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I tried to reconnect this WordPress blog to LinkedIn tonight, like I have been doing several evenings since my post from a week ago. I saw the error message mentioned earlier multiple times during my trials. This time it worked, just as it should. Let’s hope the situation holds out from now on!

So you’re developing a ColdFusion application and you need to access the output of a Windows program, like ‘netstat.exe‘ to take the example from the Adobe documentation?

The documentation on how to do that is relatively complete, but fails to emphasise an important point. Try this, and you’ll see… nothing, no output:

<cfexecute name="C:/Windows..../netstat.exe" variable="output" />
<cfdump var="#output#" />

The important point is that you really need to specify a non-zero ‘timeout‘ argument if want to capture the output of the Windows tool in a variable. Simple, but yes: this one had me stumped for 90 seconds!

<cfexecute name="C:/Windows..../netstat.exe" variable="output" timeout="1" >
<cfdump var="#output#" />

If you forget that ‘timeout‘ argument the command you issue will execute, but you won’t know its output, since ColdFusion is already further along in its execution. You may have to experiment a bit with the value for the timeout, depending on the specifics of the machine you’re running ColdFusion on and the execution time of the command called (obviously). Not specifying the timeout will launch the command, but it won’t wait for the command to end – which can be useful as well – but not always.

We had two completely unexpected visitors in our garden yesterday. I have no idea where they came from – or what species they are. But here they were: two members of the parrot family, both substantially larger than the caged parakeets we’re used to see in many homes here. Luckily they lingered about for a few minutes after I spotted them, allowing me to capture a portrait of each one. Long live the Panasonic Lumix G Vario 100-300mm f/4.0-5.6 Zoom Lens, for being practical and not too heavy for handheld use.

Alien number 1

Alien number 2

I hope they find a way to survive in the cold nights that are coming. The climate may be getting warmer, but parrots are not yet endemic birds in Belgium!

The post on this blog have been “publicized” on Twitter and LinkedIn since many years. Since about three weeks or so, WordPress keeps saying that there is an issue with the connection to LinkedIn. What should be a simple matter of a few clicks and typing a password is turning into something unpleasant. The moment I ask LinkedIn to authorise WordPress, I usually get this message: “Failed to load your request token while connecting to LinkedIn“. LinkedIn seems to accept the request, but WordPress is unable to retrieve the required key and tells me to try again… and again… and again.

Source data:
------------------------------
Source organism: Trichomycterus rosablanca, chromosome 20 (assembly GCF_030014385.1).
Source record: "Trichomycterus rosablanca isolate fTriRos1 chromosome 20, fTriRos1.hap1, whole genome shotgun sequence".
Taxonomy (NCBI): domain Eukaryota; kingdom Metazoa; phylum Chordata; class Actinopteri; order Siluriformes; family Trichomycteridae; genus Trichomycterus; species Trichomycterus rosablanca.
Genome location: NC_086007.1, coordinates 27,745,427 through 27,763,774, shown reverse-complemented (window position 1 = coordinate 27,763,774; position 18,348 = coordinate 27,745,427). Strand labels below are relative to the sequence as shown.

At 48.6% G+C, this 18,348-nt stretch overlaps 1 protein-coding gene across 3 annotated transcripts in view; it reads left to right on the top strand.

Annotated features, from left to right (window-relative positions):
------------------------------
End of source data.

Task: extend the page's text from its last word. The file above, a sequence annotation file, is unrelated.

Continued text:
I have lived through that scenario on multiple days, so yesterday I hoped to outsmart both applications: I deleted the existing authorisation in LinkedIn, disconnected WordPress from LinkedIn, and then tried to connect WordPress to LinkedIn as if it were the first time I did so. Guess what?

Error message: “The LinkedIn connection could not be made because no account was selected.

A new error message appeared: “The LinkedIn connection could not be made because no account was selected.” I guess I’ll have to live a few days/weeks without postings on LinkedIn.

Note: I’m doing all my WordPress stuff in a browser on the Mac…

The big picture is a bit disappointing, of course. Here we have to giants on the Web, whose services are explicitly built to be connectable – and then that connection fails. It fails not once, but several times over a period of weeks. It seems as if no one at either company is checking the log files of those applications (it’s hard to imagine that I’m the only one encountering this issue). Perhaps these companies are too big to notice (or worse: care about) such failures?

It seems I was complaining too early about the gloomy weather in Belgium, when I wrote about the solar electricity production of the panels on our roof at the beginning of October. Because October was even darker than ever before in the last decade – in fact, there wasn’t a single day of blue sky in the whole month. And that makes for a disappointing state of things: the darkest October in 10 years, producing only 79% of the average KWh’s of the previous years.

That number of 79% is confirmed by the national meteorological institute KMI (in Dutch): it has registered only 88 hours of sunshine in October, compared to a ‘normal’ (I suppose that means ‘average’) 112 hours. 88 / 112 * 100 = 79%. It may have been warmer and wetter than normally in October, but that’s just a small consolation.

I saw the word ‘Yooperlites‘ on BoingBoing, along with a name that reminded me of Finland. Suspecting a silly story, my first reaction was to skip the post… Luckily for me, I did not do that. The image accompanying the post made it clear that the subject was not silly, but a thing of beauty.

If, like me, you don’t know what a Yooperlite is, you have to watch the story:

(Click on the image to see the video report of this discovery)

I will admit to being jealous of Erik Rintamaki, for having the luck to just walk on the beach and discover a type of rock that is not just beautiful to look at, but also completely new – at least in the state of Michigan. Yooperlite is a syenite rocks that is rich in fluorescent sodalite; I wonder if something like it could be found here in Europe.

Two months after the previous software update Samsung has published another 125MB package for the Galaxy S7. This time, it brings the S7 in line with the September 1st security patch level. It’s always a good idea to keep up with system software for any device you own – so get it onto your S7 if you haven’t done it yet!

The G930FXXS6ESI4 / G930FLUX6ESI4 / G930FXXS6ESI6
update installs quickly…